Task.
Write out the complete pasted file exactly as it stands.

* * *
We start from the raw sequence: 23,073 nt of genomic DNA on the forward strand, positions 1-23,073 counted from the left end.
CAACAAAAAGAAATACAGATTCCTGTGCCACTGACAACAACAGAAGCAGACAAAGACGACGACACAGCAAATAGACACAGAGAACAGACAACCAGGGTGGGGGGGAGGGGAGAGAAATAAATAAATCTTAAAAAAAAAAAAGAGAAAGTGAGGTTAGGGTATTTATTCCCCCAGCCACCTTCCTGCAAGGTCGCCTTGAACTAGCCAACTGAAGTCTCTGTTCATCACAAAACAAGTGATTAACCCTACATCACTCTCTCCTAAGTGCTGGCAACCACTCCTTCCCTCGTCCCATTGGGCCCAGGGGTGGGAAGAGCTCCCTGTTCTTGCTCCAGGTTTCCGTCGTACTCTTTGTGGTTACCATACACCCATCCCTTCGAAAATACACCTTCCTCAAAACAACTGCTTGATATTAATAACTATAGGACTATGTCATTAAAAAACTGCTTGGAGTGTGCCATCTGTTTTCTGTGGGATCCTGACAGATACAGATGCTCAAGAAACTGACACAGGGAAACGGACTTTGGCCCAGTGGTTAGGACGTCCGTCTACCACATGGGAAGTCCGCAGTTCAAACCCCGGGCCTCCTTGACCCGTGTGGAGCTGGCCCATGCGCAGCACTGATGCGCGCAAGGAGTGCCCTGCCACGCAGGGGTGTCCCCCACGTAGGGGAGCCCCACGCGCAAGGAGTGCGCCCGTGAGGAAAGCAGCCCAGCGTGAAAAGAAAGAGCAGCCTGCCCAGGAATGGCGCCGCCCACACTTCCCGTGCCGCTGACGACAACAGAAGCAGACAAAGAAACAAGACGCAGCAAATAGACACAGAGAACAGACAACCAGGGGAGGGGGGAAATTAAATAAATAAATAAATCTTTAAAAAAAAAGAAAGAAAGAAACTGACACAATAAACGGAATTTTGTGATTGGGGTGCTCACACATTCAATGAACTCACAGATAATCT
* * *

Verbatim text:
We start from the raw sequence: 23,073 nt of genomic DNA on the forward strand, positions 1-23,073 counted from the left end.
CAACAAAAAGAAATACAGATTCCTGTGCCACTGACAACAACAGAAGCAGACAAAGACGACGACACAGCAAATAGACACAGAGAACAGACAACCAGGGTGGGGGGGAGGGGAGAGAAATAAATAAATCTTAAAAAAAAAAAAGAGAAAGTGAGGTTAGGGTATTTATTCCCCCAGCCACCTTCCTGCAAGGTCGCCTTGAACTAGCCAACTGAAGTCTCTGTTCATCACAAAACAAGTGATTAACCCTACATCACTCTCTCCTAAGTGCTGGCAACCACTCCTTCCCTCGTCCCATTGGGCCCAGGGGTGGGAAGAGCTCCCTGTTCTTGCTCCAGGTTTCCGTCGTACTCTTTGTGGTTACCATACACCCATCCCTTCGAAAATACACCTTCCTCAAAACAACTGCTTGATATTAATAACTATAGGACTATGTCATTAAAAAACTGCTTGGAGTGTGCCATCTGTTTTCTGTGGGATCCTGACAGATACAGATGCTCAAGAAACTGACACAGGGAAACGGACTTTGGCCCAGTGGTTAGGACGTCCGTCTACCACATGGGAAGTCCGCAGTTCAAACCCCGGGCCTCCTTGACCCGTGTGGAGCTGGCCCATGCGCAGCACTGATGCGCGCAAGGAGTGCCCTGCCACGCAGGGGTGTCCCCCACGTAGGGGAGCCCCACGCGCAAGGAGTGCGCCCGTGAGGAAAGCAGCCCAGCGTGAAAAGAAAGAGCAGCCTGCCCAGGAATGGCGCCGCCCACACTTCCCGTGCCGCTGACGACAACAGAAGCAGACAAAGAAACAAGACGCAGCAAATAGACACAGAGAACAGACAACCAGGGGAGGGGGGAAATTAAATAAATAAATAAATCTTTAAAAAAAAAGAAAGAAAGAAACTGACACAATAAACGGAATTTTGTGATTGGGGTGCTCACACATTCAATGAACTCACAGATAATCT